There was a clicking sound at the door; they were coming back. He thought they must have been brought by the sound of a shattering bottle. Still holding the chunk of glass, he moved right next to the door, pressing his back into the wall.

The door swung in, hiding Zeke, as the man with the curly beard and hair stepped inside. As soon as he was in, Zeke pushed the door closed and pressed the bottle into the man’s neck. He was tall and Zeke had to reach just barely upward to find the flesh of his neck. The man had a gun in his hand, something low caliber for self-defense.

“Drop your gun,” said Zeke.

The man was calm. His hands were spread out before him, though the gun was still firmly grasped. “I don’t think you’re going to want to do this, Son.”

“I didn’t ask for advice. I told you to drop your gun.”

He chuckled, just a little, the sound of it like the rumble of an avalanche. “Son, if you took the chance to look out that window, then you saw the tower out front. There’s always a sentry up there, and he waits day in and day out, just praying for someone to shoot. You try to get out of here, and he’ll get his wish, I promise you that.”

Zeke hadn’t seen anyone in the tower, but he hadn’t really been looking, either.

“Son, if you give me a chance, you’ll be fine. We’ll both go our separate ways. But if you kill me, you’ll be shot before you can get away.”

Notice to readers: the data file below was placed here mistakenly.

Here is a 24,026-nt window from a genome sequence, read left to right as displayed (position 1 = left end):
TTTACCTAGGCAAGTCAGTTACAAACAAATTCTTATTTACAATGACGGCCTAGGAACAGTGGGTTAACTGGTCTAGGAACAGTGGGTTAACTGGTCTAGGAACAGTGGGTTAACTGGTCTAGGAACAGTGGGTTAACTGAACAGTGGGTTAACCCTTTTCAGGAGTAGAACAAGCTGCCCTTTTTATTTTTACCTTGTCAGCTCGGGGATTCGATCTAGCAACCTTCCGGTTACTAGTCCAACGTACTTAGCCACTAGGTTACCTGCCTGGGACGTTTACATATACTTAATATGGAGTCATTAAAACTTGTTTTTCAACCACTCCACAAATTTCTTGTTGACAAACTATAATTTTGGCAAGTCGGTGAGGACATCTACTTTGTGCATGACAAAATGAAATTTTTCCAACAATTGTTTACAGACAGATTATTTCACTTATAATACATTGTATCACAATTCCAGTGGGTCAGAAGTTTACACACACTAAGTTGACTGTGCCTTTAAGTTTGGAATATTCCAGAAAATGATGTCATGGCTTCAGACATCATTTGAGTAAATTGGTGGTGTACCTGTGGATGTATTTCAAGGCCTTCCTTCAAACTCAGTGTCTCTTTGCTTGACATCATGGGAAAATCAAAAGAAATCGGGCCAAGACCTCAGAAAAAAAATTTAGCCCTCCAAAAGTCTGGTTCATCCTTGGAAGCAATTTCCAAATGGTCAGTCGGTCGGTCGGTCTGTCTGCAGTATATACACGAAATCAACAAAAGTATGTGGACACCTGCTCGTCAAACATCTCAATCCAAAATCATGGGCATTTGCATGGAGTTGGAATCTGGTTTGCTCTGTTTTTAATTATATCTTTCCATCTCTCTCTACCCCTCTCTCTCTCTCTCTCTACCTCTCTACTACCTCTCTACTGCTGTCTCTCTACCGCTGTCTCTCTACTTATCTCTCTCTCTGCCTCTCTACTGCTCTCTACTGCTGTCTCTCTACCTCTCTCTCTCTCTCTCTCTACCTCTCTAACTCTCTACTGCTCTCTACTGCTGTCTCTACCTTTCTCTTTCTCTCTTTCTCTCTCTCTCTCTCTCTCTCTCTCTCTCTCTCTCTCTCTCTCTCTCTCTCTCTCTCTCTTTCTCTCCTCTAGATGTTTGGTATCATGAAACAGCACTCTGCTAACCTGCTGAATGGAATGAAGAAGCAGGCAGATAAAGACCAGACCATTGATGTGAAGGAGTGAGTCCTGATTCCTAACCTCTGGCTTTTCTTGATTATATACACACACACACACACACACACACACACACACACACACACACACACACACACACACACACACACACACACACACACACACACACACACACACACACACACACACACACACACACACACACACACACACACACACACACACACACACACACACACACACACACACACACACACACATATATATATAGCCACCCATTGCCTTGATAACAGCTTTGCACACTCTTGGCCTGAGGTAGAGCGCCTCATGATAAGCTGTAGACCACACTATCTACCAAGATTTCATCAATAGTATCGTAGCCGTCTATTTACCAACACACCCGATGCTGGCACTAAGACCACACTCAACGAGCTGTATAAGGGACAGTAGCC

It only took a moment for Zeke to realize that the man was right. Even if there wasn’t someone in that tower, ready with a rifle round with Zeke’s name on it, there were other people here. People he would have to fight, perhaps kill, before he could get out. This was more than a single scavenger or even a band of them. This was a settlement.

He dropped the glass and moved away from the man, backing deeper into the room with his hands held up. The man turned to Zeke, lifting the gun that seemed like a miniature in his giant hand. Then he tucked it into a holster strapped to his chest. Zeke noticed that he didn’t put the strap over the butt of the gun; he could have it out in a second if he wanted to shoot Zeke. For now, though, they merely eyed each other from across the room.

“What’s your name?” asked the man.

“Zeke,” he answered. “And yours?”

“Johnny Pritchett,” he said, his eyes glimmering in the darkness above a wide grin. “An honor to meet a fellow reader.” When Zeke looked at him strangely, he said, “You do know how to read, right? You ain’t keeping that book for the extra weight, I assume.” He nodded to the canvas messenger bag, still leaned up against the wall by the door.

“Yeah, I can read. You have books here?”